How do I treat my dandruff when I have eczema? March 31, 2016 00:00

Are you noticing large slightly greasy white flakes on the dark clothing on your shoulders? Or have you recently tried turning your head upside and brushing your scalp with your fingers over black paper? You may have the common cosmetic problem of dandruff! It’s a harmless, non-contagious condition but can be unpleasant and embarrassing for the sufferer. If you also feel that intense itching and patches of flaky skin, then this is a form of eczema known as seborrheic eczema or seborrheic dermatitis.

Seborrheic dermatitis affects the scalp by targeting a specific fat found in sebum
(oil released in the scalp) known as oleic acid. This loss of sebum leads to the cells on the scalp losing their stickiness and flaking off. Additionally, it can affect the areas of the face and in and around the ears showing some mild pink patches or in some cases thick crusts of skin.

If you are looking for a convenient and effective treatment of seborrheic dermatitis than give Eczacol a go. This oral supplement (no messy creams to make your hair greasy) goes to the source of the problem and is proven to be an effective relief from these symptoms. For more information on Eczacol click here to head to the store.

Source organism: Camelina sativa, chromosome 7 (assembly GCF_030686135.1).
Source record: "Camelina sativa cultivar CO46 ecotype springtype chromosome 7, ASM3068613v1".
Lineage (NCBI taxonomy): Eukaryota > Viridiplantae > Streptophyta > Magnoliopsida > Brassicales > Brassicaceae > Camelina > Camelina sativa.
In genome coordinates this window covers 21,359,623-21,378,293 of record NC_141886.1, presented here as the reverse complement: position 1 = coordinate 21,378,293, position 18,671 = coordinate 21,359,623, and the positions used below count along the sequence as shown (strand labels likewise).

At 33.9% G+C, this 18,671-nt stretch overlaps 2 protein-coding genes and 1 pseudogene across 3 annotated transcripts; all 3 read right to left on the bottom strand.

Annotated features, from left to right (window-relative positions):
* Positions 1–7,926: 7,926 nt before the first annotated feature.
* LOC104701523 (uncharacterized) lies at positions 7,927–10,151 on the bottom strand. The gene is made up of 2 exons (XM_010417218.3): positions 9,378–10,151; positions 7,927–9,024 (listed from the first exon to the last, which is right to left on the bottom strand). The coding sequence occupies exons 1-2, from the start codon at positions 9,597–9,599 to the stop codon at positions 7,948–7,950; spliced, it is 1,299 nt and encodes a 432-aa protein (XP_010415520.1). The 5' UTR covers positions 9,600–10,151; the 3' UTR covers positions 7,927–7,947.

Some general tips on managing your hair and scalp

  • Only wash your hair only when you need to. If it’s not greasy then leave it another day.
  • Avoid blow drying your hair – if your scalp is particularly irritated then leave it to dry out naturally. Hot air from hairdryers can really dry out your scalp and increase the problem.
  • Use gentle, natural shampoo or if you are prone to excess oil then wash your hair in products specifically formulated to treat dandruff and oily scalps. These pH neutral shampoos help restore your scalps acid-base balance. Shampoo your hair after sweating heavily as perspiration can be a trigger.
  • Stay away from sharp combs and brushes. Yes, the feeling of these brushes can be bliss for an itchy scalp but it does more damage in the long run. Use ones with smooth plastic and wide tines – it’s much kinder to the skin.

Also hats and headbands can make the scalp hot and sweaty and control the use of styling products as this can irritate the scalp on contact.

Dandruff itself usually clears with the correct hair and skin treatment but it can be a recurring problem. So be on the lookout for those flare-ups or pesky flakes re-appearing.

*Please remember to always seek medical advice. This article is written generically about eczema and should not supersede any advice received by a medical professional about an individual condition. If you think you have eczema, atopic dermatitis or any other condition get the advice of your Family Doctor especially before beginning or changing any course of medication.